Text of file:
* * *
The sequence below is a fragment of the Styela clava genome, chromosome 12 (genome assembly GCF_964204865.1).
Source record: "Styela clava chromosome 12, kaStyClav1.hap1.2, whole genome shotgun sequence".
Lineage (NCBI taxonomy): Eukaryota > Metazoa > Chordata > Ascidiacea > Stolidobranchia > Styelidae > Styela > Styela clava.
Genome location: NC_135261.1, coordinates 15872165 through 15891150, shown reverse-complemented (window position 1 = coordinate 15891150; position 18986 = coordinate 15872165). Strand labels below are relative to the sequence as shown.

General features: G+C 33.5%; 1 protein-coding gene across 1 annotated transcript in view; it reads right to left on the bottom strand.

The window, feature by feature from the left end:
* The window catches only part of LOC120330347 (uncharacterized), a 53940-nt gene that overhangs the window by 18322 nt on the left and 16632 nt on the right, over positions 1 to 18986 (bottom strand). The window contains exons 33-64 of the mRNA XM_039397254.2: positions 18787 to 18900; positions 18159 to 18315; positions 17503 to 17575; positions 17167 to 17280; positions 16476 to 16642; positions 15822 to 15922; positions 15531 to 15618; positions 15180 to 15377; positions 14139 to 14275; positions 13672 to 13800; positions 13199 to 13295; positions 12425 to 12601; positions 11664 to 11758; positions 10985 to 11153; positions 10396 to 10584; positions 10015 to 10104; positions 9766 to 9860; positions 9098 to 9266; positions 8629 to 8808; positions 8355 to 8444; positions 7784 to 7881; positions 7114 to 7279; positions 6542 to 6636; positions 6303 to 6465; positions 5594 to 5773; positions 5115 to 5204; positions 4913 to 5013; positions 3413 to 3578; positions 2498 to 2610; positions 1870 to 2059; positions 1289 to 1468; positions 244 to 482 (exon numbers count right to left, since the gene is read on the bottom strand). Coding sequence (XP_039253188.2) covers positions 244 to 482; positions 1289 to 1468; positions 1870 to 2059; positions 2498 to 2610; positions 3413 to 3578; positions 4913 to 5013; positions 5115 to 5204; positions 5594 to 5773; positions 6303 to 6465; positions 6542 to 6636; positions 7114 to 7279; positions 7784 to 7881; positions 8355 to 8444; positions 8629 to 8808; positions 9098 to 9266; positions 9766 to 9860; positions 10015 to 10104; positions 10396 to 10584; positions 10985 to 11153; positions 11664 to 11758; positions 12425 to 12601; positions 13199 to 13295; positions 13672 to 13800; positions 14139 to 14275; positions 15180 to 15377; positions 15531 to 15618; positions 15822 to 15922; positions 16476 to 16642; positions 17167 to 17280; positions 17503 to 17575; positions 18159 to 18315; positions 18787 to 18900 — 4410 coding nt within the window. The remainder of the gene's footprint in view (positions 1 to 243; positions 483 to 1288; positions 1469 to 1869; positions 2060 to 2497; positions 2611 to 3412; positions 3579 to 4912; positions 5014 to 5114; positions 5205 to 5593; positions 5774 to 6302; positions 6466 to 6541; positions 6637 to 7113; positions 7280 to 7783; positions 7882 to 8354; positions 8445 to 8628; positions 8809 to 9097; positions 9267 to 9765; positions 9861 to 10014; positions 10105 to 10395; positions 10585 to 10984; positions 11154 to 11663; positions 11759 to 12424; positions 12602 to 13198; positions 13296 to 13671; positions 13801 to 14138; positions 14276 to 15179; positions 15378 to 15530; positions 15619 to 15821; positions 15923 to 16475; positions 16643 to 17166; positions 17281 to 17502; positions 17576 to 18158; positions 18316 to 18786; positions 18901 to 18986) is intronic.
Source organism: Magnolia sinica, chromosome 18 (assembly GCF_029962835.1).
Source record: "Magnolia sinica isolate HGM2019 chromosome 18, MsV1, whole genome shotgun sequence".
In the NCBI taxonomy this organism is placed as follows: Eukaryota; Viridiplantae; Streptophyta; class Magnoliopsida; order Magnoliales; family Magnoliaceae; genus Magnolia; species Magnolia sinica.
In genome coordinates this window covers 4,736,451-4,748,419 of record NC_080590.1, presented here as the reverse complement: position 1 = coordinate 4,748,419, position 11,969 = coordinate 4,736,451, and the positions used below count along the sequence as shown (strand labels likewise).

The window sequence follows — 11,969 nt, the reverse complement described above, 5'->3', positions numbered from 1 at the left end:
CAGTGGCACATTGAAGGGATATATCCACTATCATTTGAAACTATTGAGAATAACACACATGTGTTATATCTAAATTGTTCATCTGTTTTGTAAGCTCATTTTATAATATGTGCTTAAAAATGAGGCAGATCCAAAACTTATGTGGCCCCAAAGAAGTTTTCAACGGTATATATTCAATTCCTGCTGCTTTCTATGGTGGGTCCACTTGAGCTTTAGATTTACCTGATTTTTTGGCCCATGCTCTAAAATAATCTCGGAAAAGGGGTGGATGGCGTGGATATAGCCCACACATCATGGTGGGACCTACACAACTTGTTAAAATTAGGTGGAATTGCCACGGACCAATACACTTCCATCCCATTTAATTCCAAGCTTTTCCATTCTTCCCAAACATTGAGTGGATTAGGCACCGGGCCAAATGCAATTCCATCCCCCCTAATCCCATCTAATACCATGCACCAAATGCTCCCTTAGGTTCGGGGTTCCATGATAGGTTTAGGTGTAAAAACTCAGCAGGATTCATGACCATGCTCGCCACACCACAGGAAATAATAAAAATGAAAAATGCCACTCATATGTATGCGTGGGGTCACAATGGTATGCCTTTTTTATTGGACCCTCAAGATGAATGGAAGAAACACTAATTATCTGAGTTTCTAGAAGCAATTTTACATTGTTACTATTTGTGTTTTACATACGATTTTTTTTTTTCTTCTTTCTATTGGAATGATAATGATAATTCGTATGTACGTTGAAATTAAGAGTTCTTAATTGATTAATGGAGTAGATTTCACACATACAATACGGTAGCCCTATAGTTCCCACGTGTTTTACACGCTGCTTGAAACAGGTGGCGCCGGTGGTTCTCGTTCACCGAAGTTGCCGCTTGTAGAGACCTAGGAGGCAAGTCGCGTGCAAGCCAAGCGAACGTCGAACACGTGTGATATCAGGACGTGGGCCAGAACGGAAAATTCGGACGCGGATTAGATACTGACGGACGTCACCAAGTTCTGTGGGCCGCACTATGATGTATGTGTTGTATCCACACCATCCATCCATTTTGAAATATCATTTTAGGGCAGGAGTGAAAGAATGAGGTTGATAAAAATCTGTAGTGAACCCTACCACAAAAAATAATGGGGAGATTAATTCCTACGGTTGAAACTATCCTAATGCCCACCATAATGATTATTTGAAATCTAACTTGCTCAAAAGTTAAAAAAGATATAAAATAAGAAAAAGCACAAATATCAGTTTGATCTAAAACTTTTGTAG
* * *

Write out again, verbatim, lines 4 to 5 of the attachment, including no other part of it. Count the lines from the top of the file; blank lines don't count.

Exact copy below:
Genome location: NC_135261.1, coordinates 15872165 through 15891150, shown reverse-complemented (window position 1 = coordinate 15891150; position 18986 = coordinate 15872165). Strand labels below are relative to the sequence as shown.

General features: G+C 33.5%; 1 protein-coding gene across 1 annotated transcript in view; it reads right to left on the bottom strand.